Pope Francis warns war is ‘madness’ that ‘ruins everything’

Pontiff says humanity facing grave threat from ‘third world war’

 

Pope Francis this morning warned that, after a century marked by two World Wars, the world may be in the grips of a third one being “fought piecemeal, with crimes, massacres, destruction”.

The Pope was speaking during a mass at the Italian first World War memorial at Fogliano di Redipuglia, near to Gorizia on the Italian border with Slovenia. More than 100,000 fallen Italian soldiers are believed to be buried in the Fascist-era military graveyard, close to the scene of some of the most decisive battles at the end of the Great War.

Before he went to the Redipuglia cemetery, Pope Francis stopped to pray at a nearby Austro-Hungarian cemetery for fallen soldiers from five countries which fought against the Allies.

In so doing, Pope Francis was underlining that his prayers were for all the victims of all wars.

In his homily, the Pope told the Genesis story of how Cain killed his brother Abel. When the Lord asked Cain where his brother was, Cain replied: “I know not, am I my brother’s keeper?”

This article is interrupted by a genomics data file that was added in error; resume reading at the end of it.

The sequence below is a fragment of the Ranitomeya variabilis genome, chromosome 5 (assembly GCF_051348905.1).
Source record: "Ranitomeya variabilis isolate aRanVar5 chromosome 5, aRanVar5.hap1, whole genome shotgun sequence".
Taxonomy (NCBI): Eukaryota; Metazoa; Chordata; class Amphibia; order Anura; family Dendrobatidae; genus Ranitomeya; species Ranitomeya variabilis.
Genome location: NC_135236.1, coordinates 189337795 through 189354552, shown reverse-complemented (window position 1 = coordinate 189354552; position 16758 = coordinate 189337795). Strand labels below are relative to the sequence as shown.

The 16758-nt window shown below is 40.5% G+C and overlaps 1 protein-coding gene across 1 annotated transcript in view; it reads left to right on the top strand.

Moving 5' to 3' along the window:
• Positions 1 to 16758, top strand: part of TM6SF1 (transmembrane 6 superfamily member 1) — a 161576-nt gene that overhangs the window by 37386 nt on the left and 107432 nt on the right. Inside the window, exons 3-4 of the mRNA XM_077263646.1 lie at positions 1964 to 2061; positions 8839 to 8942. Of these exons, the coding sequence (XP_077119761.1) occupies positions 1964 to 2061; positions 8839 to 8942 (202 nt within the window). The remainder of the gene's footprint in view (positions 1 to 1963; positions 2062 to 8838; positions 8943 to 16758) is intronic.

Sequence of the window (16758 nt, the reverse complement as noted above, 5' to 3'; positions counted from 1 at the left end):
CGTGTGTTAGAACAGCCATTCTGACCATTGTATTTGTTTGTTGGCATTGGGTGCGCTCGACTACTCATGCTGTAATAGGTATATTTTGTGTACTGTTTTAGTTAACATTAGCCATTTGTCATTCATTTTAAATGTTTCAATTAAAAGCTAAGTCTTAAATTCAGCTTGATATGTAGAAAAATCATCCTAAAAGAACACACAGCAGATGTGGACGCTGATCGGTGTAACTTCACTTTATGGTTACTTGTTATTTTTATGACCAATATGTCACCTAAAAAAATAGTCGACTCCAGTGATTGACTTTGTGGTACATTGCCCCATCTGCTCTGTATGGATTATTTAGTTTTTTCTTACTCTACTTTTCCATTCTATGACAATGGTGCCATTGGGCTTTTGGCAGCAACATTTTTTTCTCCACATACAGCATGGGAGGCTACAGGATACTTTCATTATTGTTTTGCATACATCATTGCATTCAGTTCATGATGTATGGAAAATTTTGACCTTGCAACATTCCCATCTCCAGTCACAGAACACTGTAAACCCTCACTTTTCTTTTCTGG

The Pope said war is “madness”, that it “ruins everything, even the bonds between brothers”.

He added: “Here lie many victims. Today, we remember them. There are tears, there is sadness. From this place we remember all the victims of every war. Today, too, the victims are many.

“How is this possible? It is so because in today’s world, behind the scenes, there are interests, geopolitical strategies, lust for money and power, and there is the manufacture and sale of arms, which seem to be so important.

“Even today, after the second failure of another world war, perhaps one can speak of a third war, one fought piecemeal, with crimes, massacres, destruction.

“And these plotters of terrorism, these schemers of conflicts, just like arms dealers, have engraved in their hearts, ‘What does it matter to me?’”

Among those concelebrating this morning’s mass were Cardinal Christoph Schonborn of Vienna and Cardinal Josip Bozanic of Zagreb. The mass wa attended by Italian defence minister Roberta Pinotti.

Although the Pope has made several references to the first World War during various impassioned pleas for peace this year, today’s ceremony represents arguably his most important public commemoration of the war.

Redipuglia has personal significance for Francis since his grandfather, Giovanni Bergoglio, was one of thousands of Italians who fought in the trenches near the Isonzo river.

Drafted into the army at the age of 30, Giovanni survived the Isonzo campaign, obtaining a certificate of good conduct and 200 lire at the end of the war. Then, finding it difficult to get work in postwar Italy, he emigrated to Argentina where the future pontiff was born.

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